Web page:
This evening I went for a run… in the dark. I had been out walking several times around the lake close to our house and I figured that if I simply stayed at the edge of the lake I would find my way home – this is a good rule of thumb (except when you haven’t looked at the map and ascertained the size of the lake). After about 45 minutes of running, the path I was on came to and end and in order to stay alongside the lake I had to clamber across some sandy banks and climb a couple of small fences. As I continued around the lake, not finding anything familiar, I wondered at what point it would be wise to turn back – but two things stopped me from doing it, (i) I had covered some difficult terrain and obstacles and didn’t want to risk my luck on them a second time and (ii) I was convinced that I was more than half-way and that turning back would be an error.
The above is much the way that consumers operate in the market today, always pushing forward, but in the majority of cases, blindly making decisions based on gut feeling and hope of a certain outcome. These decisions are made on rules of thumb, on past experiences, and much like my outing, hearsay (a colleague had been for a nice bike ride around the lakes). They are desperate for simple, clear information that tells them where they are, and where they are going (think about the trunk test for websites).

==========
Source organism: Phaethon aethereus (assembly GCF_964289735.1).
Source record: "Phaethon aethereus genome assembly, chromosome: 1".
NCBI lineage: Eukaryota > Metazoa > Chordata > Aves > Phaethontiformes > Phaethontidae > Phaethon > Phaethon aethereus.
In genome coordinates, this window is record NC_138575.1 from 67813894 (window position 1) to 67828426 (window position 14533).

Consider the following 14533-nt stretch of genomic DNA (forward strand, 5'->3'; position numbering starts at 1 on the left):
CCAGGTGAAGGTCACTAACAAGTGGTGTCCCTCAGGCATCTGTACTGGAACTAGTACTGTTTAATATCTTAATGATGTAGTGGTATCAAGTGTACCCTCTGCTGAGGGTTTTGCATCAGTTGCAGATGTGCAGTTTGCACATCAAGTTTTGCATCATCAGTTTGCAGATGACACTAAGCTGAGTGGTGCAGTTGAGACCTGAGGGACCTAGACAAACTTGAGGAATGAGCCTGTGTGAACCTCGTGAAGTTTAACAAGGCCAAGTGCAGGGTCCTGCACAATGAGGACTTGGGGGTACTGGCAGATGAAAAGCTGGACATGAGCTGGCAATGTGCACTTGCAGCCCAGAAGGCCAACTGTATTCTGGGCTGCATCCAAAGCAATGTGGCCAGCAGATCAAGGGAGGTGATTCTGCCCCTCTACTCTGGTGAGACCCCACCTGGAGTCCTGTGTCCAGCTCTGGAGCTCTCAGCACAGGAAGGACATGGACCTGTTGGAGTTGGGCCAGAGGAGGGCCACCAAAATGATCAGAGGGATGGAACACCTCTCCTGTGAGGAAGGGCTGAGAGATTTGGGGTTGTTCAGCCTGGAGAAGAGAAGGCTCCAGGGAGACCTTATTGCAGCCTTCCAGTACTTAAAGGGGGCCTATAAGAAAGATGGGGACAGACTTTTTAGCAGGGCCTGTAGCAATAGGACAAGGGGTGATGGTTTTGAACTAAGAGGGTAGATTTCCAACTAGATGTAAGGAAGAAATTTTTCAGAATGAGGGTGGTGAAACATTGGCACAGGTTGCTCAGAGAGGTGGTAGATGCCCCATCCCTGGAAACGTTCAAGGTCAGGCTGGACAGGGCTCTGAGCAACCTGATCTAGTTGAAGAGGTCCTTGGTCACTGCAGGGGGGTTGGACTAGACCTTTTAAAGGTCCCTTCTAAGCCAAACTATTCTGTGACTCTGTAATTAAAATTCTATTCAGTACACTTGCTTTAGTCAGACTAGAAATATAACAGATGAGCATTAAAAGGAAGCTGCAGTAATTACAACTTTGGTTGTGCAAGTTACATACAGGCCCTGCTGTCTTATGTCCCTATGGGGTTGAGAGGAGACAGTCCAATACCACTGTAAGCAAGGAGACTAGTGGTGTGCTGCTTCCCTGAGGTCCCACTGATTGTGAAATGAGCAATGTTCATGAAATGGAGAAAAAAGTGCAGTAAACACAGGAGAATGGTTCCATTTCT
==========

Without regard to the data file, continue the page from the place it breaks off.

Finally I came across a gentleman emptying groceries from his car and I gingerly approached to ask him which number ‘Meadows’ I was in (for the non-Dubai residents, Springs and Meadows are numbered compounds), where he surprisingly replied that I was now in Emirates Hills. This shocked me for a moment as this is somewhere that I know is even quite a drive away. But he pointed me forward saying that I ‘wasn’t far’ from Springs. Again in Dubai, nothing is far when you are driving, but when you’ve been running for 90 minutes your average speed starts to lag a little. After another 30 minutes and asking for my location one more time, I made it back to a main road and walked the last 15 minutes home.
But this experience taught me a few things, one never to go out without looking at the map, but also how consumers feel in the world today – they are more or less running in the dark. Our lives are getting faster and faster leaving us no time to completely understand what is around us, and much as we see messages on a continuous basis we are always looking for a signpost that will help us with our current wants and needs. So to make communication that cuts through the clutter, and lights up in the dark, we need to think about simple direct messages that answer a problem when the consumer comes across them – not before or after, but right there and then, relevance and context has never been as important as it is today.
As for me, the night’s excursion has taken it out of me and I’m hitting the sack!